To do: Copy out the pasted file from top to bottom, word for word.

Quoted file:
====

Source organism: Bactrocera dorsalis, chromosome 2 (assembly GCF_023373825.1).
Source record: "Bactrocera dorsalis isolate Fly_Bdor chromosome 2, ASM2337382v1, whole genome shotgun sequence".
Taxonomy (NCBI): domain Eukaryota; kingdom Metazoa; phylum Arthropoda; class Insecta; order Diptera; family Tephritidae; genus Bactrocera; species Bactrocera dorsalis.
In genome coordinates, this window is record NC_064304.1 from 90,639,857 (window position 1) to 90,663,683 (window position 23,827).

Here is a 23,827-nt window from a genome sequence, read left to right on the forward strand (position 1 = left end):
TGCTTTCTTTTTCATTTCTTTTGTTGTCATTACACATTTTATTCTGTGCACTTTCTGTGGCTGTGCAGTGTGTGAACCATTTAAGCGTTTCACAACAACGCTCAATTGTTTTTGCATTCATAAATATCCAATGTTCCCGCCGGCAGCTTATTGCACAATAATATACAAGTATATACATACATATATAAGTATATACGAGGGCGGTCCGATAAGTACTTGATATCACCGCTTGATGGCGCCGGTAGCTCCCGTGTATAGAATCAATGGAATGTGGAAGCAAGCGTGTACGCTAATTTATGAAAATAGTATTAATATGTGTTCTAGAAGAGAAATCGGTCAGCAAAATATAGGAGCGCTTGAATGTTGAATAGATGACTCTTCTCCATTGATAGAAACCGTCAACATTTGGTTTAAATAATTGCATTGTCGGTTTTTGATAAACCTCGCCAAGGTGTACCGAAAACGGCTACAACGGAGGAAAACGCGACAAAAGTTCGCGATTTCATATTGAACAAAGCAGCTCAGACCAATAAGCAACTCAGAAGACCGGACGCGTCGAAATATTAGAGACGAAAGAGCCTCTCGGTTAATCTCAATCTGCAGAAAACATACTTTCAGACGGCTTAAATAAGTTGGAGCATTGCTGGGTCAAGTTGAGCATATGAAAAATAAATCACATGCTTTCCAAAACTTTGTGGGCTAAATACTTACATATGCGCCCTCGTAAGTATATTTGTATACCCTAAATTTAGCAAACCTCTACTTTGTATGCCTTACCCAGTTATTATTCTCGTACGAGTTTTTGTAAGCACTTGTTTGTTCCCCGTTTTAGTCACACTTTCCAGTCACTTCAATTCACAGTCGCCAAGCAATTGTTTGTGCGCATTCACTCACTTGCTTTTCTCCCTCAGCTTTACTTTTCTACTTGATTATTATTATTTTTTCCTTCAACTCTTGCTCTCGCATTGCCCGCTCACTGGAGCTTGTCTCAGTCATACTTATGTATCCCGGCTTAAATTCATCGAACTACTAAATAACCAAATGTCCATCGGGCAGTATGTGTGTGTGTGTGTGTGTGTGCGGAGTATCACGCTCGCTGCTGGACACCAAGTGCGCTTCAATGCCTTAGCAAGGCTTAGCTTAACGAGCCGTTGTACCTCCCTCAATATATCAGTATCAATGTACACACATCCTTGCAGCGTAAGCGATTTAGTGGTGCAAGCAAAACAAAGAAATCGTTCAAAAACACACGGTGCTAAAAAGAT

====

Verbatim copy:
Source organism: Bactrocera dorsalis, chromosome 2 (assembly GCF_023373825.1).
Source record: "Bactrocera dorsalis isolate Fly_Bdor chromosome 2, ASM2337382v1, whole genome shotgun sequence".
Taxonomy (NCBI): domain Eukaryota; kingdom Metazoa; phylum Arthropoda; class Insecta; order Diptera; family Tephritidae; genus Bactrocera; species Bactrocera dorsalis.
In genome coordinates, this window is record NC_064304.1 from 90,639,857 (window position 1) to 90,663,683 (window position 23,827).

Here is a 23,827-nt window from a genome sequence, read left to right on the forward strand (position 1 = left end):
TGCTTTCTTTTTCATTTCTTTTGTTGTCATTACACATTTTATTCTGTGCACTTTCTGTGGCTGTGCAGTGTGTGAACCATTTAAGCGTTTCACAACAACGCTCAATTGTTTTTGCATTCATAAATATCCAATGTTCCCGCCGGCAGCTTATTGCACAATAATATACAAGTATATACATACATATATAAGTATATACGAGGGCGGTCCGATAAGTACTTGATATCACCGCTTGATGGCGCCGGTAGCTCCCGTGTATAGAATCAATGGAATGTGGAAGCAAGCGTGTACGCTAATTTATGAAAATAGTATTAATATGTGTTCTAGAAGAGAAATCGGTCAGCAAAATATAGGAGCGCTTGAATGTTGAATAGATGACTCTTCTCCATTGATAGAAACCGTCAACATTTGGTTTAAATAATTGCATTGTCGGTTTTTGATAAACCTCGCCAAGGTGTACCGAAAACGGCTACAACGGAGGAAAACGCGACAAAAGTTCGCGATTTCATATTGAACAAAGCAGCTCAGACCAATAAGCAACTCAGAAGACCGGACGCGTCGAAATATTAGAGACGAAAGAGCCTCTCGGTTAATCTCAATCTGCAGAAAACATACTTTCAGACGGCTTAAATAAGTTGGAGCATTGCTGGGTCAAGTTGAGCATATGAAAAATAAATCACATGCTTTCCAAAACTTTGTGGGCTAAATACTTACATATGCGCCCTCGTAAGTATATTTGTATACCCTAAATTTAGCAAACCTCTACTTTGTATGCCTTACCCAGTTATTATTCTCGTACGAGTTTTTGTAAGCACTTGTTTGTTCCCCGTTTTAGTCACACTTTCCAGTCACTTCAATTCACAGTCGCCAAGCAATTGTTTGTGCGCATTCACTCACTTGCTTTTCTCCCTCAGCTTTACTTTTCTACTTGATTATTATTATTTTTTCCTTCAACTCTTGCTCTCGCATTGCCCGCTCACTGGAGCTTGTCTCAGTCATACTTATGTATCCCGGCTTAAATTCATCGAACTACTAAATAACCAAATGTCCATCGGGCAGTATGTGTGTGTGTGTGTGTGTGTGCGGAGTATCACGCTCGCTGCTGGACACCAAGTGCGCTTCAATGCCTTAGCAAGGCTTAGCTTAACGAGCCGTTGTACCTCCCTCAATATATCAGTATCAATGTACACACATCCTTGCAGCGTAAGCGATTTAGTGGTGCAAGCAAAACAAAGAAATCGTTCAAAAACACACGGTGCTAAAAAGAT